Although @probably_someone already gave a really nice answer I will try to further clear the confusion.

Zoom

Lets start with digital zoom. You have a picture in your computer, for example 6000x4000 pixels. It is fixed, you cannot change it, was taken in the past. You can display it in your monitor to occupy an area of 3x2 cm or you can display it to occupy 6x4 cm. In this case you did a 2x digital zoom but the area of the picture after is 4x bigger than the original one. A tree in the image will as well occupy 4x more area, but the height will be 2x. The field of view (the angle that comprises the full diagonal, lets imagine 10°) and the minimally resolvable angle were always the same. The smallest angle being encoded in the pixels, for example a branch of a tree 20m away. A tree 40m away does not have its branches resolved.

Optical zoom. You have a zoom lens. For simplicity lets assume its focal lengths are just 50mm and 100mm. The imaging field (sensor/film/white paper and you trace the image) for pictures taken with this lens is the same, but when you use the 50mm, the field of view is larger than with the 100mm. In this case, images taken with this camera/lens combo of the same subject and same distance will yield images 4x bigger in area for the 100mm when compared to a photo taken on the 50mm end (the diagonal or FOV is 2x bigger). The imaging surface is the same in both cases, just the whole imaging apparatus in front of the surface changed. This changes of course field of view and in principle the minimal angle of resolution. But what is important, as zoom, is the relative area of the image once again!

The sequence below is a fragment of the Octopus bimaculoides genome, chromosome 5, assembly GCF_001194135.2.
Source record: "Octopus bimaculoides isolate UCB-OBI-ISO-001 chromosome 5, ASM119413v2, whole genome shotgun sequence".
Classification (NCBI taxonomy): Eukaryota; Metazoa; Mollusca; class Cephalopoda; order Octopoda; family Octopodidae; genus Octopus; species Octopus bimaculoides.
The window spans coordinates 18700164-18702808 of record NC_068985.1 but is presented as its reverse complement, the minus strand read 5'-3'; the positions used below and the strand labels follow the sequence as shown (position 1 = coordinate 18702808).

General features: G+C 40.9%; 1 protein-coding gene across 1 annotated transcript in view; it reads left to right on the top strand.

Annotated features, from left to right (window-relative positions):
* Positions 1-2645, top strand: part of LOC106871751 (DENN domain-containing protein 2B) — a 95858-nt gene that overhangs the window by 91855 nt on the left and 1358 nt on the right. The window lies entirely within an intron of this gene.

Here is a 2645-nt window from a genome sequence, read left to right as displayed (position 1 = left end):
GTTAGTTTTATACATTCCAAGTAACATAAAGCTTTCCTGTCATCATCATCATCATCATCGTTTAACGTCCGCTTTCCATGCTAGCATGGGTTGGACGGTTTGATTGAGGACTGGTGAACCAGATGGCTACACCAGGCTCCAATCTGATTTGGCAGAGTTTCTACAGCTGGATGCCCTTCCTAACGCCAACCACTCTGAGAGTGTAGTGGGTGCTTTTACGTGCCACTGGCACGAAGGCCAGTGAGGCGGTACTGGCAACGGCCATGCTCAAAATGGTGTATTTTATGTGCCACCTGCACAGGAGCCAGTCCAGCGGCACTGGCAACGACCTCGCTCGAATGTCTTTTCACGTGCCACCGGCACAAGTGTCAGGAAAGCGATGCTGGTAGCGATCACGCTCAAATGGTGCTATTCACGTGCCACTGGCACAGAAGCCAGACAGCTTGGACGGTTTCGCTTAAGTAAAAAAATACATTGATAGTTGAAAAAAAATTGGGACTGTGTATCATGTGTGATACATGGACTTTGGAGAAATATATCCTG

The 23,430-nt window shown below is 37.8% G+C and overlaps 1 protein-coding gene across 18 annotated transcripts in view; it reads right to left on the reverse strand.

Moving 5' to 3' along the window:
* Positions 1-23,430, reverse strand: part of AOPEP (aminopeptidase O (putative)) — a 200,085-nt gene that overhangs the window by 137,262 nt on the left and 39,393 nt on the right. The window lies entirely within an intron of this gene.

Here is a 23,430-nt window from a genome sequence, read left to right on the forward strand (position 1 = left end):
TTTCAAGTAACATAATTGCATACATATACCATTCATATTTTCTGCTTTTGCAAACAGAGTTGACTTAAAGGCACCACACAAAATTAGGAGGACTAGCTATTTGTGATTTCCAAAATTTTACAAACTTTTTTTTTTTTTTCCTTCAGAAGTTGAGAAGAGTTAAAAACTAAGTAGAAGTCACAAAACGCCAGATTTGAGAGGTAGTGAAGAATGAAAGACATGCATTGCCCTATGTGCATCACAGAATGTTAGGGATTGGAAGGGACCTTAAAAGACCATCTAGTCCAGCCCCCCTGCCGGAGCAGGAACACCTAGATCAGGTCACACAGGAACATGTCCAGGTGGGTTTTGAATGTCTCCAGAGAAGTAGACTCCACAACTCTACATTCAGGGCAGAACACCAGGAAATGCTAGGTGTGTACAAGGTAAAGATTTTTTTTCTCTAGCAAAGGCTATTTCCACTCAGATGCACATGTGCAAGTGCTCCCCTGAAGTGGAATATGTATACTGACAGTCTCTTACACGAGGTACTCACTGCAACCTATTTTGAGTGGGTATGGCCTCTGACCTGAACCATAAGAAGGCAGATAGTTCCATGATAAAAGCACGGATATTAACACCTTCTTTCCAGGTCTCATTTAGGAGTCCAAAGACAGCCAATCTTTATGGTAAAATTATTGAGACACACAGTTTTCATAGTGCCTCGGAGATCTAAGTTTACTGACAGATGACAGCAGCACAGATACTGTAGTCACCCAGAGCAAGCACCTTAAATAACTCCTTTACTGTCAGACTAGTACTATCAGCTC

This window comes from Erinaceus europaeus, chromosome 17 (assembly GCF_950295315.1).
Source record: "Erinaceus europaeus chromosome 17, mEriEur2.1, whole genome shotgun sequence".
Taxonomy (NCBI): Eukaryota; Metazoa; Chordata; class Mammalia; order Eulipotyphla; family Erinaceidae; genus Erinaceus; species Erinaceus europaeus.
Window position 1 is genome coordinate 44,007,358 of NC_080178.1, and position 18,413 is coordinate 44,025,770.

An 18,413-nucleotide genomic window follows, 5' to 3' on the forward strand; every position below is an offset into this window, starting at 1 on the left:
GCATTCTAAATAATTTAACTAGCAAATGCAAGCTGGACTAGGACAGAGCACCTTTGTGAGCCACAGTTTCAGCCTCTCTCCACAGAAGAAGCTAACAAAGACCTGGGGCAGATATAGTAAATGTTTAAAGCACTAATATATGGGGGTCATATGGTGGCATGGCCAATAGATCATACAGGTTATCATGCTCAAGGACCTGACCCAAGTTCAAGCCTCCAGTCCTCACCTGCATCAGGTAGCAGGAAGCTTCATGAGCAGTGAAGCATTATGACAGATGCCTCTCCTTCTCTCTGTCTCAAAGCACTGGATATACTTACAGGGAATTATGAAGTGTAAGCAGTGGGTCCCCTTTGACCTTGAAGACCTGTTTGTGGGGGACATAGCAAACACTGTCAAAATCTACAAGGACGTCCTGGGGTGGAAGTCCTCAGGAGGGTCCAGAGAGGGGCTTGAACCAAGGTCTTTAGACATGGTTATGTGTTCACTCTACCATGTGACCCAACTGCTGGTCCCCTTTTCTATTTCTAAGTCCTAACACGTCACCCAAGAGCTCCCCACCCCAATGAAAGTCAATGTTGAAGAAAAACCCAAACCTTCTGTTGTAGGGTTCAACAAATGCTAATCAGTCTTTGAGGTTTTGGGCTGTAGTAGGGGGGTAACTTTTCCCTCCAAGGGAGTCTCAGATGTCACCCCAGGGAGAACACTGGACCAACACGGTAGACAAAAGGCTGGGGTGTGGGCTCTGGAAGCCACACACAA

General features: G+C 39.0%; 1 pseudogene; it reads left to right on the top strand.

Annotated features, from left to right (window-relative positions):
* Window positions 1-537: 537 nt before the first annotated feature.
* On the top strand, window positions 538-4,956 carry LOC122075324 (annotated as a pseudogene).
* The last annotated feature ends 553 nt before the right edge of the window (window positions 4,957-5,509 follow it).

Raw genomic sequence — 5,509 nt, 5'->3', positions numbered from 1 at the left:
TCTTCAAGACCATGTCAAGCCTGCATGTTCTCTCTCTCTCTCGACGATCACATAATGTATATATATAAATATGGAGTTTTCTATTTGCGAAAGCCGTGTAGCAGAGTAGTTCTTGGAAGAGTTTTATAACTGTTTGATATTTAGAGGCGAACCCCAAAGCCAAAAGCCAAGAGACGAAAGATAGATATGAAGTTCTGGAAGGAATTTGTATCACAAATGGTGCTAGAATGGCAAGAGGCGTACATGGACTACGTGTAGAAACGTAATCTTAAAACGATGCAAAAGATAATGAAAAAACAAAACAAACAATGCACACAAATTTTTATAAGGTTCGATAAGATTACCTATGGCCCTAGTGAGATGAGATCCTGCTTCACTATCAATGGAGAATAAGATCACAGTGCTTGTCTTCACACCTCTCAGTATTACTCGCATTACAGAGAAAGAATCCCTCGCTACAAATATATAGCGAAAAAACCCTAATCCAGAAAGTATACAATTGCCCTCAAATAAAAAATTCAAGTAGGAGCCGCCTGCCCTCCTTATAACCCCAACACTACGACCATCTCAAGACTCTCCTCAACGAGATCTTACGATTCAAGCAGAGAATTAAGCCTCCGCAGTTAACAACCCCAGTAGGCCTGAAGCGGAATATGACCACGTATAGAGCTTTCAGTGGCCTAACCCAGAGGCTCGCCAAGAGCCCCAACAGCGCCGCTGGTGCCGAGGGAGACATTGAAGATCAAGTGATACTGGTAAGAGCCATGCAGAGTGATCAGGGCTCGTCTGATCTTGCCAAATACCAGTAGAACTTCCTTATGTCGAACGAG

When it comes to a telescope and our eyes, imagine the back of your eye being the imaging surface, similar to the sensor in a camera. The telescope is the same, but different eyepieces will change the total magnification. It is like going from the 50mm case to the 100mm case. The whole assembly, from your eye lens, to the eyepiece to the telescope will create an effective magnification. Now there are lots of things to consider. For example, just magnifying the image of a telescope (meaning a portion of the night sky occupying a larger area on your retina) means that also the total light gathered by the telescope will now have to be spread on a larger surface and the image will be dimmer. In the case of a telescope you cannot also go beyond its minimal resolvable angle (probably_someone already mentioned that) as the telescope is the heavy horse in the imaging, the main "photon gatherer". If you have good eyepieces, high transmission of light and low aberrations, then you can also have a good image. If you completely scratch the surface of one of the objective lenses you are not going to see too much, or in focus.